March 06, 2021
WASHINGTON, D.C. – Today, U.S. Senator Angus King released the following statement on the Senate deliberations surrounding an increase to the minimum wage:
"Consideration of the Covid relief package in the Senate started with Bernie Sanders’ motion to include his $15 minimum wage proposal in the bill. I voted no along with 7 of my colleagues in the Democratic caucus, which has generated considerable disappointment and anger from callers to my office and commenters on social media. This was not an easy decision and I feel that those who disagree are owed an explanation.
"1. I support the $15 minimum wage and intend to work for its passage later this session, but I have concerns about this bill’s provision which would entirely eliminate the tip credit. Under current law, tipped workers are guaranteed at least the minimum wage (whatever it is at the time); if tips don’t get them there, the employer is obligated to make up the difference. (And if employers cheat on this provision, there should be strict enforcement and substantial penalties). Eliminating this system would be a heavy burden employers (mostly restaurants, which are suffering anyway) and could end up hurting the very tipped employees we want to protect—and who in most cases already make well above the minimum wage. I heard this from both restaurants and the leader of the servers’ organization in Maine before the vote. This is why Maine kept the tipped credit in our law after we raised the minimum wage several years ago.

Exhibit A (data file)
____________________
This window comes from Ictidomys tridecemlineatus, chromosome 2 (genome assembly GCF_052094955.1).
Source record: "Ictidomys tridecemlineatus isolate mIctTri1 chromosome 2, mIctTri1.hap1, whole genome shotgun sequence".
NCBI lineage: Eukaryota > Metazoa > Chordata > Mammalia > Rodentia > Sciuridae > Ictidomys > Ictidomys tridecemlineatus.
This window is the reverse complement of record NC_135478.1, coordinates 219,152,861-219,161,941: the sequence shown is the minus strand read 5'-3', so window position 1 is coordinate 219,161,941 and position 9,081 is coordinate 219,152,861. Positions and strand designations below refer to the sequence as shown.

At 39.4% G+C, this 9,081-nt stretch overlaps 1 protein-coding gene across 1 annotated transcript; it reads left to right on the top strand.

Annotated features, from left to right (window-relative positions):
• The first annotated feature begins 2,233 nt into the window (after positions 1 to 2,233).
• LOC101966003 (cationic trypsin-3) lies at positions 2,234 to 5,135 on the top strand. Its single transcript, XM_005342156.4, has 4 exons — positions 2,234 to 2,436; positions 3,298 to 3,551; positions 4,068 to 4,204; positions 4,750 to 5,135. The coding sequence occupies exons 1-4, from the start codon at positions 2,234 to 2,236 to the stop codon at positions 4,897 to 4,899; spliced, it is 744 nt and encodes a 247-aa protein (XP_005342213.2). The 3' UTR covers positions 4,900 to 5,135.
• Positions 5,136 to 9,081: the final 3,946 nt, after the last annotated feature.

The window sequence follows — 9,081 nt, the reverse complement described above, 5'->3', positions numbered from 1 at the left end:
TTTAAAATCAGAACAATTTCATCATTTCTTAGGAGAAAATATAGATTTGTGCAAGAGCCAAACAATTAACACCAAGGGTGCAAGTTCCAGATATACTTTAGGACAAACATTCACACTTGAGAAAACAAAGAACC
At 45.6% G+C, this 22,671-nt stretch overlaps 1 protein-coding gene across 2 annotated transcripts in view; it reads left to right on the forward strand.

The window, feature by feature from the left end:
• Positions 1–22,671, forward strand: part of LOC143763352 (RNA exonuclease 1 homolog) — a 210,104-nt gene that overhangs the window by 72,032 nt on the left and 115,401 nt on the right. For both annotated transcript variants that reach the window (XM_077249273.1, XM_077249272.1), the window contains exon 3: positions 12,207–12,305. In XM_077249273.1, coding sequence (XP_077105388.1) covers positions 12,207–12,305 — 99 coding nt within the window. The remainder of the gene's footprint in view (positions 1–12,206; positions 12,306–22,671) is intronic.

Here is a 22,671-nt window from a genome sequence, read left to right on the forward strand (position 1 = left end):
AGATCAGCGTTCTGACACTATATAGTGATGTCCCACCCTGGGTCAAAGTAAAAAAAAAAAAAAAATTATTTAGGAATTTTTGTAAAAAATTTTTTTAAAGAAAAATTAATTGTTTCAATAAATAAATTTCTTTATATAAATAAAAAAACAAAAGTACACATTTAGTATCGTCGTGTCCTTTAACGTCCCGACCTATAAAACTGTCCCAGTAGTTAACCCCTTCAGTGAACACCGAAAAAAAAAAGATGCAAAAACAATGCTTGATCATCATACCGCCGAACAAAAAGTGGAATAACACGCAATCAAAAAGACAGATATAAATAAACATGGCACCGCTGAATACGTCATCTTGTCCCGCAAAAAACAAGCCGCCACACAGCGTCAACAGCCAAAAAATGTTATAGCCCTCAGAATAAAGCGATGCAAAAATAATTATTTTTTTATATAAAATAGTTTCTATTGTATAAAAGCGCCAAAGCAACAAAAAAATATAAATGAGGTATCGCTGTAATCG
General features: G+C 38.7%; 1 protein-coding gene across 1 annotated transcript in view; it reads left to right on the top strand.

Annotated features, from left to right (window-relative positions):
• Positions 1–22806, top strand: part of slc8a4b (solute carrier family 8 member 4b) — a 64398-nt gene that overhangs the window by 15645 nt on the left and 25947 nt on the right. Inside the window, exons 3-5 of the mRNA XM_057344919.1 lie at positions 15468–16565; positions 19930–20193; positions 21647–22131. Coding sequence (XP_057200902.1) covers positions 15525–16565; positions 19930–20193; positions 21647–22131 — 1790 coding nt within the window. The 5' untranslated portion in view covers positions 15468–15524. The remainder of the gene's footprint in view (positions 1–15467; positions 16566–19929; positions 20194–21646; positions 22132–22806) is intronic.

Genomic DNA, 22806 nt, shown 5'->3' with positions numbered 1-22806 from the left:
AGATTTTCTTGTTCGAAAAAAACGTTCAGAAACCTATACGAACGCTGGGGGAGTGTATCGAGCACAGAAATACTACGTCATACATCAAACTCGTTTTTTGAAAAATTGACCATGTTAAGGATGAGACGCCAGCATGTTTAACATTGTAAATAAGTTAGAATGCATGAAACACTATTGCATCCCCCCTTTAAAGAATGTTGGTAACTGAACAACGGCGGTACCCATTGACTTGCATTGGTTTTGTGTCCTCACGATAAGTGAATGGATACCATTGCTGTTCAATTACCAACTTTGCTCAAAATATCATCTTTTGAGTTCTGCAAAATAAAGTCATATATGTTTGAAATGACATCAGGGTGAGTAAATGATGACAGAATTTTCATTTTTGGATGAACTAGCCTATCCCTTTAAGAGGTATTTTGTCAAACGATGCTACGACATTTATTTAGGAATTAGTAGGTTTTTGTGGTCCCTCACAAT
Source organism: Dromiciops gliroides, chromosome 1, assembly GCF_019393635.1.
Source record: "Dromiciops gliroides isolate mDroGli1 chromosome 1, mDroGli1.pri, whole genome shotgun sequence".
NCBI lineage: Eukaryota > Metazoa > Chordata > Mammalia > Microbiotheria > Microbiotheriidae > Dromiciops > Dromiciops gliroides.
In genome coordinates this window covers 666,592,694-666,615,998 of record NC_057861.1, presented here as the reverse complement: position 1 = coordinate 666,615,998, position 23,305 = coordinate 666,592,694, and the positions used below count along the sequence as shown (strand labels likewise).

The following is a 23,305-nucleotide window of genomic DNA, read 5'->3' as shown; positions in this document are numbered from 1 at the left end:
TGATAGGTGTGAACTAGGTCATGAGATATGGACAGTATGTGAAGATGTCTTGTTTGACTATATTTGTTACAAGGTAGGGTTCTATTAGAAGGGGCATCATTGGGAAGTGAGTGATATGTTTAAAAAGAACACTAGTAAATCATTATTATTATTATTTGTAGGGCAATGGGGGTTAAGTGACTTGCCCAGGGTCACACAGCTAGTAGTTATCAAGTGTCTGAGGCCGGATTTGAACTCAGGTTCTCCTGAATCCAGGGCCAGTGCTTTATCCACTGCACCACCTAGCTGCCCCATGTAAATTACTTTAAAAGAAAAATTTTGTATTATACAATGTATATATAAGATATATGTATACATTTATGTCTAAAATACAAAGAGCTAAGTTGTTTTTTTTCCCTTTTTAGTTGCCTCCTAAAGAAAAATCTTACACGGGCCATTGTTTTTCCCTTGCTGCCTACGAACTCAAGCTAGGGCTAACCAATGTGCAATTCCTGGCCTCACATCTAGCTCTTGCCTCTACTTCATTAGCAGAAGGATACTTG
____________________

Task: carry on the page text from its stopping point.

"2. There was a significant possibility that adding this provision would have lost Democratic votes on the overall package, thereby sinking the entire bill—because we needed every single vote. This was not a risk I was willing to take.
"3. Senator Sanders' amendment required 60 votes to be adopted which was simply not possible, given the current 50-50 partisan split in the Senate. In other words, this was a purely symbolic vote and my vote made zero difference in the final outcome. Given that the amendment had no chance of passage, I could have easily voted yes, despite my reservations, and avoided the flak, but I feel it is more honest to vote my convictions rather than hide behind a “free” vote.
"You still may not agree with me, but I hope you realize that this decision was not taken lightly and was motivated by what I believe is in the best interest of Maine and our workers.
"Oh, and by the way, after dozens of votes and some pretty spirited debate, we passed a great COVID relief bill that will help to end both the pandemic and its tragic economic fallout. Not perfect, but not a bad day’s work after all."